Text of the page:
On Science and Truth

Canada's governors general keep learning the new liberal catechism the hard way. The commentariat has this week roundly scolded GG Julie Payette for mocking climate-change deniers, horoscope readers, quack-cure promoters and divine-intervention believers. Tradition and protocol demand that she be "uncontroversial and apolitical," most agree, making her the only Canadian for whom the right to speak freely is tacitly restricted by the Constitution.

Justin Trudeau and Catherine McKenna have defended Payette for her "support of science and truth," exacerbating complaints that her views are partisan but also, more to the point, undermining their own diversity doctrine. That's because we live today in a Canada in which credulous respect for the beliefs of Muslims, Sikhs and other minority faiths is the essence of liberal tolerance, and in which—to cite a timely example—the Supreme Court must adjudicate Charter challenges based on such criteria as the sacredness of the Grizzly Bear Spirit to the Ktunaxa Nation. It was Payette's predecessor as GG, David Johnston, who just last spring was forced to apologize for saying that indigenous peoples were Canada's first "immigrants," in part because what is known of prehistoric human migration patterns conflicts with indigenous creation myths.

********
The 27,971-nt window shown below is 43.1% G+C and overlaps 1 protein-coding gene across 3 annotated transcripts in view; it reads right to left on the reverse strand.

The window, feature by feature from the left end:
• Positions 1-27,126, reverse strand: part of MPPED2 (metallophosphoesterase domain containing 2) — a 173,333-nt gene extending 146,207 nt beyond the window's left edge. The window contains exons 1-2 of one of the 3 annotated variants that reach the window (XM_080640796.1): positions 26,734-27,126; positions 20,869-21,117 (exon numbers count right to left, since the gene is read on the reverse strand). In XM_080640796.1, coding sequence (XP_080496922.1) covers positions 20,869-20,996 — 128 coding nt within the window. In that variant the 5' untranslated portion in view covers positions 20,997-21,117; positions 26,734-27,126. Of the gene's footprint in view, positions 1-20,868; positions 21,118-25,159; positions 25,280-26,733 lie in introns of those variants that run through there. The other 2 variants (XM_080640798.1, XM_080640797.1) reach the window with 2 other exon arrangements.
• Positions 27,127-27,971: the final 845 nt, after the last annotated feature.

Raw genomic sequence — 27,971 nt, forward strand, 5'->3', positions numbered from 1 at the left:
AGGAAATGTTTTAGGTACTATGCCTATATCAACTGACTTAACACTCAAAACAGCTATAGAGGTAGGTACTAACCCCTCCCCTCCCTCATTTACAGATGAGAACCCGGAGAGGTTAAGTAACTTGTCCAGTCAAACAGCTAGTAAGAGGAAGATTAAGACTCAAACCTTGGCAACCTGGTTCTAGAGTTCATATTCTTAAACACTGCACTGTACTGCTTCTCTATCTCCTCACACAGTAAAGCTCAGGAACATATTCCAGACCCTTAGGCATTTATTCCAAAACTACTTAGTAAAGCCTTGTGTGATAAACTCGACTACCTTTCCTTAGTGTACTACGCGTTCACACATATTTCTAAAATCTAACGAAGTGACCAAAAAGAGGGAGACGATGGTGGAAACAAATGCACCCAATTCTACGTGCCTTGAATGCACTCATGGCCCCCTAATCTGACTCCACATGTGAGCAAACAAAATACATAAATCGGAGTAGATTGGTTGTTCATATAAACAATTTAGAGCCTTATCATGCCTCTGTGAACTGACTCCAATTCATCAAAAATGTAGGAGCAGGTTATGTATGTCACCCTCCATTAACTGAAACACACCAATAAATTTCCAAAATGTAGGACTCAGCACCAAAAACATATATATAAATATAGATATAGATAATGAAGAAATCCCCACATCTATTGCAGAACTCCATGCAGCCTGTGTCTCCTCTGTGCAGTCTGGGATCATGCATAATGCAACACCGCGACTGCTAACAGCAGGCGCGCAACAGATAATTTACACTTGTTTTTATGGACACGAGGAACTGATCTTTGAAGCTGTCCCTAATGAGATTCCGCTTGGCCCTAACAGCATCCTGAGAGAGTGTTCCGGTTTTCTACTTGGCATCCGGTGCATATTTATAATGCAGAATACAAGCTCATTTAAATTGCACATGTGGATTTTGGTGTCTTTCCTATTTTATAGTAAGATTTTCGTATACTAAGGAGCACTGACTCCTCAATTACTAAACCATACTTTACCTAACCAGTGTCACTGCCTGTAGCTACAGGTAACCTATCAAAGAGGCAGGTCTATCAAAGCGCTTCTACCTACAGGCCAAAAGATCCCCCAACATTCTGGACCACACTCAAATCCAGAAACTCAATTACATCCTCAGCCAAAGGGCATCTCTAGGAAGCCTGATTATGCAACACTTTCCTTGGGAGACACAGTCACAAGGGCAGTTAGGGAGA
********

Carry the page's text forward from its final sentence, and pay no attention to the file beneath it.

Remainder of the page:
Like all Canadians, our governors general are discovering that the relationship between "science and truth" is not what we though it was in the secular, post-Christian era that is now rapidly receding from view.